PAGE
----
With more and more platforms needing to be fed with fresh content, colourists require grading solutions that are easy to use and supportive of streamlined workflows, writes David Davies.
It would not be accurate to say that the job of the colourist has become easier in recent years. Not only has the potential volume of projects to be managed increased as a result of OTT sector growth, but there have also been fresh challenges with the incorporation of technologies such as High Dynamic Range (HDR) and ACES (Academy Colour Encoding System).
Adrian Gonzalez Diaz, Mistika boutique product manager at SGO, observes that “today a colourist not only has to deliver high quality and great-looking content but also has to be able to design colour-managed workflows in several different colour spaces and fulfil a much broader spectrum of finishing tasks. This means they have to be equipped with a platform that will facilitate complying with demanding delivery and workflow standards.”
Although the grading segment is not one of the industry’s most competitive, these new challenges have meant an increase in demand for solutions that allow colourists to benefit from a more extensive roll-call of “complementary tools”.
Grading across formats
Toby Tomkins, co-founder and director of London colour grading and finishing company Cheat, confirms that being able to work effectively across content types and formats is a fundamental priority. As well as short-form material including commercials, “it’s important to be able to work on long-form content and TV series, and not run into caching or rendering requirements as everything is rendered on the fly,” he says.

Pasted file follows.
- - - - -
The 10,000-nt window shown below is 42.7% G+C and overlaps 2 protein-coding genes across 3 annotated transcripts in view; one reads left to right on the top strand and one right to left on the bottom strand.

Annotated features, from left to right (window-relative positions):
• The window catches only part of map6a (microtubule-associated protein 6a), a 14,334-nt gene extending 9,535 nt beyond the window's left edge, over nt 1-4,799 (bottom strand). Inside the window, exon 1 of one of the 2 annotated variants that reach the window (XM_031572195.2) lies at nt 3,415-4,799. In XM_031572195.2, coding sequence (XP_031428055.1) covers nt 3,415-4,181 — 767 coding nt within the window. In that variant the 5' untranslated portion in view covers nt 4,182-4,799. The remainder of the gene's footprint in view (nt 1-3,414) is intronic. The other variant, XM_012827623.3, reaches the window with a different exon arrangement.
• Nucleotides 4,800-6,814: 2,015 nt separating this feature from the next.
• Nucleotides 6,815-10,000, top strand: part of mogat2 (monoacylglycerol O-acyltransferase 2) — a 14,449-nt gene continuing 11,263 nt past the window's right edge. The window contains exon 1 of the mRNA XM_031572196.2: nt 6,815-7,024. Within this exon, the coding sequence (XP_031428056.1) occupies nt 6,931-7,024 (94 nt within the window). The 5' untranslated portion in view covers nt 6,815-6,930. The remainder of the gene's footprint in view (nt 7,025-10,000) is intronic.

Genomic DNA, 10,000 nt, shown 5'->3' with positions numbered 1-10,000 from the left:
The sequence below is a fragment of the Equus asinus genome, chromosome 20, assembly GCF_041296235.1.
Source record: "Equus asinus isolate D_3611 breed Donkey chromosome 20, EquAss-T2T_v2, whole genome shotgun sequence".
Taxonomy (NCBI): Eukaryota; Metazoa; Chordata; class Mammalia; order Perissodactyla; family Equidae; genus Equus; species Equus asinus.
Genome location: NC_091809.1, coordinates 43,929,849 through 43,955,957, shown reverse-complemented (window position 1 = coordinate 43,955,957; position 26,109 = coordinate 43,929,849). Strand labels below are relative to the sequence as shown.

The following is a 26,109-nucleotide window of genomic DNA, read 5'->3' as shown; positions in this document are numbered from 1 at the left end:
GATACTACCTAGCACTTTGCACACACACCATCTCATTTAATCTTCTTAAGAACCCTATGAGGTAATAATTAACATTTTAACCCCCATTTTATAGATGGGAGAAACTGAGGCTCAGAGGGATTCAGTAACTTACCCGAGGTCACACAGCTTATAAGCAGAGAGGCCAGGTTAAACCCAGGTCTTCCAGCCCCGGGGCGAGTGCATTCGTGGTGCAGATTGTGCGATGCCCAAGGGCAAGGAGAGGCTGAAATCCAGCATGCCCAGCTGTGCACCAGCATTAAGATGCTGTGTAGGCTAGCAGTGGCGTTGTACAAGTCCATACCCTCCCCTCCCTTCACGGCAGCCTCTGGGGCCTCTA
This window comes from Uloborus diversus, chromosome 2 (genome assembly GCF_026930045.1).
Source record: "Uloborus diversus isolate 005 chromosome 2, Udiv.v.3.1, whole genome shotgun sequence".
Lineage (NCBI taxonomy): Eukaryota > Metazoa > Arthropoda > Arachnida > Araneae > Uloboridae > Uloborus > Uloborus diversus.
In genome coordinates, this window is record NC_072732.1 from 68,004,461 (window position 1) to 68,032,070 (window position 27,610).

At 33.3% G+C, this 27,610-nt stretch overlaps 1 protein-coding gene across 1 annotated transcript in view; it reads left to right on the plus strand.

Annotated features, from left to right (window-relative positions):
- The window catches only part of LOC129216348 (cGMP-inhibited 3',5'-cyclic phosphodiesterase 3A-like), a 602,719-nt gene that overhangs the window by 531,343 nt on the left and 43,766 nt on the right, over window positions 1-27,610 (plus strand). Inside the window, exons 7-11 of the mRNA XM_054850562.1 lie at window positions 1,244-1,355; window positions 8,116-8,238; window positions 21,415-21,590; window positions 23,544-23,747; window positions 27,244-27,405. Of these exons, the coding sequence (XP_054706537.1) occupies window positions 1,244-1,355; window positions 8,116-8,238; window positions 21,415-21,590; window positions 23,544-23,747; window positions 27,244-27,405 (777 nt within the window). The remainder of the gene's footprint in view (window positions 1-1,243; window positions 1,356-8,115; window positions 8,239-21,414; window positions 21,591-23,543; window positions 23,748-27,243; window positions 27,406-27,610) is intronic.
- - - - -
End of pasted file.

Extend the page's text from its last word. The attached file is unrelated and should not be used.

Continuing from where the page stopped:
Noting that Cheat is often “required to do more in the time” allocated for a project these days, he cites “delivering HDR where an SDR trim is also required as a prime example. [Translating] a scene from HDR to SDR will require adjustments, such as those related to mapping reacting due to peak luminance and average luminance. Those adjustments can be quite time-consuming.”
For these and other reasons, Cheat now overwhelmingly uses Blackmagic Design’s DaVinci Resolve for its grading work. “It is very effective at all the processing tasks, whereas I have found that some other software seems to struggle there,” says Tomkins. He also cites the efficiency during work on Season 2 of The End of the F***ing World of “being able to hold the conform in Resolve and play out IMF directly from the RAW straight to our Netflix HDR/IMF delivery. We were able to [undertake changes] and drop them back into Resolve, meaning that both the edit and final master could be held in Resolve.”